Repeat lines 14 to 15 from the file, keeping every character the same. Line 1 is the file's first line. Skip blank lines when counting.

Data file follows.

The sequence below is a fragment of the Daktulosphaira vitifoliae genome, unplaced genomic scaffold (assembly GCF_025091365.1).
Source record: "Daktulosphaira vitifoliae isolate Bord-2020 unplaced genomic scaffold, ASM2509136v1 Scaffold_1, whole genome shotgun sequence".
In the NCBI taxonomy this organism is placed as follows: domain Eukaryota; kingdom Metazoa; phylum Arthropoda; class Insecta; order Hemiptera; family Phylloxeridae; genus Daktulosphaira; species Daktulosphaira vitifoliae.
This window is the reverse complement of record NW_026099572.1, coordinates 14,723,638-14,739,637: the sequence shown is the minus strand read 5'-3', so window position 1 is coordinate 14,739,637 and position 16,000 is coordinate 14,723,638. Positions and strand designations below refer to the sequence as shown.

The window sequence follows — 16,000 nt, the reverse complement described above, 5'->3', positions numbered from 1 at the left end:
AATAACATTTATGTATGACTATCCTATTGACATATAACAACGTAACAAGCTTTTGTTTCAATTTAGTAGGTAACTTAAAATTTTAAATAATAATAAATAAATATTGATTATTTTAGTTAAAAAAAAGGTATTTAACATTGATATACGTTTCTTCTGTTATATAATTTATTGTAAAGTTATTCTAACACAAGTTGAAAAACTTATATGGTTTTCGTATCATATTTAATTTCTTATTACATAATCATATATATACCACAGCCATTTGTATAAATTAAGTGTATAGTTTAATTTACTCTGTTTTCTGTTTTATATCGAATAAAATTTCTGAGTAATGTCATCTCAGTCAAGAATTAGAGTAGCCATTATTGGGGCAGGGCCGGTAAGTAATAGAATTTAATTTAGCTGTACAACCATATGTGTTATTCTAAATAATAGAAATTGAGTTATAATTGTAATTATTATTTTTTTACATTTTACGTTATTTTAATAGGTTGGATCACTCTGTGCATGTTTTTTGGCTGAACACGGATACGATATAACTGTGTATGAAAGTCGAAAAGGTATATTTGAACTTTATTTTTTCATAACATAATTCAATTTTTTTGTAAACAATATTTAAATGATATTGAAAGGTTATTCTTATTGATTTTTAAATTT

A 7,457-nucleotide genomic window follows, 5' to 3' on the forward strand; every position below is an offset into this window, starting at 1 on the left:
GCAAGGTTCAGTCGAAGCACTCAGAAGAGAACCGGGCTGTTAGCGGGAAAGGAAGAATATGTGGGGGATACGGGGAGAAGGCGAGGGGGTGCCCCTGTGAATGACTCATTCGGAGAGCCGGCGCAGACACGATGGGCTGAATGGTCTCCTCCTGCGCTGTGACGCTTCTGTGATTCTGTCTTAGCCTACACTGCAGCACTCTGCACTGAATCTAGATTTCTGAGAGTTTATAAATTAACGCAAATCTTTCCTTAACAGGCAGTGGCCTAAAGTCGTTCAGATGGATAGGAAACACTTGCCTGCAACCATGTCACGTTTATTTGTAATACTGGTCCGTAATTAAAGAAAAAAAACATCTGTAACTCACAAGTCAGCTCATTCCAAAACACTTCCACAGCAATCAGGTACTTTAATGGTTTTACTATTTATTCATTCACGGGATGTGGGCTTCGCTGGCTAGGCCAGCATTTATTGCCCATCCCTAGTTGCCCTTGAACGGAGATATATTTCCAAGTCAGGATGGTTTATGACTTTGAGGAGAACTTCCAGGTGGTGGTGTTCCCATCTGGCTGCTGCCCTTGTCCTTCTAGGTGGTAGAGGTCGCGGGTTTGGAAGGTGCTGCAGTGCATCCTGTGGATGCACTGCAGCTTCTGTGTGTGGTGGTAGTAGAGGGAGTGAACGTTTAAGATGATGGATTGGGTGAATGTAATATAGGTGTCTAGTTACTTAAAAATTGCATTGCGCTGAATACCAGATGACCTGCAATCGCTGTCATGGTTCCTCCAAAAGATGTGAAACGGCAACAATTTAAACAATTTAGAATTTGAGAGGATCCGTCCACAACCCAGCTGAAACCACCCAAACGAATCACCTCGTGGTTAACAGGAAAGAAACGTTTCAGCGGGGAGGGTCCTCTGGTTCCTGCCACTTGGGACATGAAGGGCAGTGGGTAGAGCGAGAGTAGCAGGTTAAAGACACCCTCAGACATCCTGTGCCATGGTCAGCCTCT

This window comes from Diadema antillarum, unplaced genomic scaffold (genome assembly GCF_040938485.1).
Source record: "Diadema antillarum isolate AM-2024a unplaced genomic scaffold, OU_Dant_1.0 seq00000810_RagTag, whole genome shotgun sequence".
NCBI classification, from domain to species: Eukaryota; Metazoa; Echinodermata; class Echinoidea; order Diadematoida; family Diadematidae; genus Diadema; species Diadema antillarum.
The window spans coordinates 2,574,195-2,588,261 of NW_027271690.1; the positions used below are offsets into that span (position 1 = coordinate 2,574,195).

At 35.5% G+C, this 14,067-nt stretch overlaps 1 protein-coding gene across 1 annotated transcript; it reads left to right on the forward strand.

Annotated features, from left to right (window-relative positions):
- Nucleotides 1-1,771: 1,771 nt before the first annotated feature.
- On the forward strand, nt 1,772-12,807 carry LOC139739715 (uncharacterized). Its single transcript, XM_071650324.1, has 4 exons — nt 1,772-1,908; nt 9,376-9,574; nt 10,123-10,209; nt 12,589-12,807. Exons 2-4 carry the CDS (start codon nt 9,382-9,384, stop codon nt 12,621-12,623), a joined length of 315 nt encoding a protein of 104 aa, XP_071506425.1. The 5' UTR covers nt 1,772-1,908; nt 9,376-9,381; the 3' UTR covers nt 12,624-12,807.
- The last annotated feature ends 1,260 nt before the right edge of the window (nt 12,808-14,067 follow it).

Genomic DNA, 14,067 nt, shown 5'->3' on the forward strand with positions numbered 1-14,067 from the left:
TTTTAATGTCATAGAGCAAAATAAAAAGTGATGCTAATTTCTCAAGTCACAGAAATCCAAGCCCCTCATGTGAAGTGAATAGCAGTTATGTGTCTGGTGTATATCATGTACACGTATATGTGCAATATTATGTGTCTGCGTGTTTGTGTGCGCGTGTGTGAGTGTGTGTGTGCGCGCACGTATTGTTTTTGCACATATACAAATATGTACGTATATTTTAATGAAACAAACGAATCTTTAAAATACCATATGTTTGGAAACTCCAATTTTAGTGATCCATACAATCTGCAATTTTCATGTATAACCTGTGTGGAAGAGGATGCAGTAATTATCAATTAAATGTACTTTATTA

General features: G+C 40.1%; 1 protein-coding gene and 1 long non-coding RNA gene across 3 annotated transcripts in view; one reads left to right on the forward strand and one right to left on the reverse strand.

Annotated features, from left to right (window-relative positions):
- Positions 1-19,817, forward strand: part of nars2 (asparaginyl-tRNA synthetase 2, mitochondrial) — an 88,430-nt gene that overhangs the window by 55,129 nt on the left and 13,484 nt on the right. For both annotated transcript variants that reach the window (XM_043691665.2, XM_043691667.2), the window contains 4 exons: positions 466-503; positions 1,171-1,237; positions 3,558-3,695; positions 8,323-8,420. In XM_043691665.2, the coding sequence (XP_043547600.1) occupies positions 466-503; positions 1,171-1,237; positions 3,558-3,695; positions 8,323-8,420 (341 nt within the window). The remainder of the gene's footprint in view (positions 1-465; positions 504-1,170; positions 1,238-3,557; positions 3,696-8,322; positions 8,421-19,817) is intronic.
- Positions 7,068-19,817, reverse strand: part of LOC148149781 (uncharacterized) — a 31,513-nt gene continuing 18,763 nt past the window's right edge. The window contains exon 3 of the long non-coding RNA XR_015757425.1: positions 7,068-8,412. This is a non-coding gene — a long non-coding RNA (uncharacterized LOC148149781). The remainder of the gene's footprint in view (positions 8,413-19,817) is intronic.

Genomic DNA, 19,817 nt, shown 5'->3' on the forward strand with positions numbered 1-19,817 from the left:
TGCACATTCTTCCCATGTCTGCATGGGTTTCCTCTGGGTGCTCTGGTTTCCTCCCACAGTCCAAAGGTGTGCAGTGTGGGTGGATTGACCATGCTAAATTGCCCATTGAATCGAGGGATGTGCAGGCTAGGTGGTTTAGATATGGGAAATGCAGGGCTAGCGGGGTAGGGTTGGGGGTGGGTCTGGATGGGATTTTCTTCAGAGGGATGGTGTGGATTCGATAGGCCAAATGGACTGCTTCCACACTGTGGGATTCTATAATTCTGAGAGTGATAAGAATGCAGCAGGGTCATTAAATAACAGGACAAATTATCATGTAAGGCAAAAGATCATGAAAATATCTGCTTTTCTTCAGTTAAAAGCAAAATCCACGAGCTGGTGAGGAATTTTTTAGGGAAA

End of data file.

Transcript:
Annotated features, from left to right (window-relative positions):
- Nucleotides 1-1,771: 1,771 nt before the first annotated feature.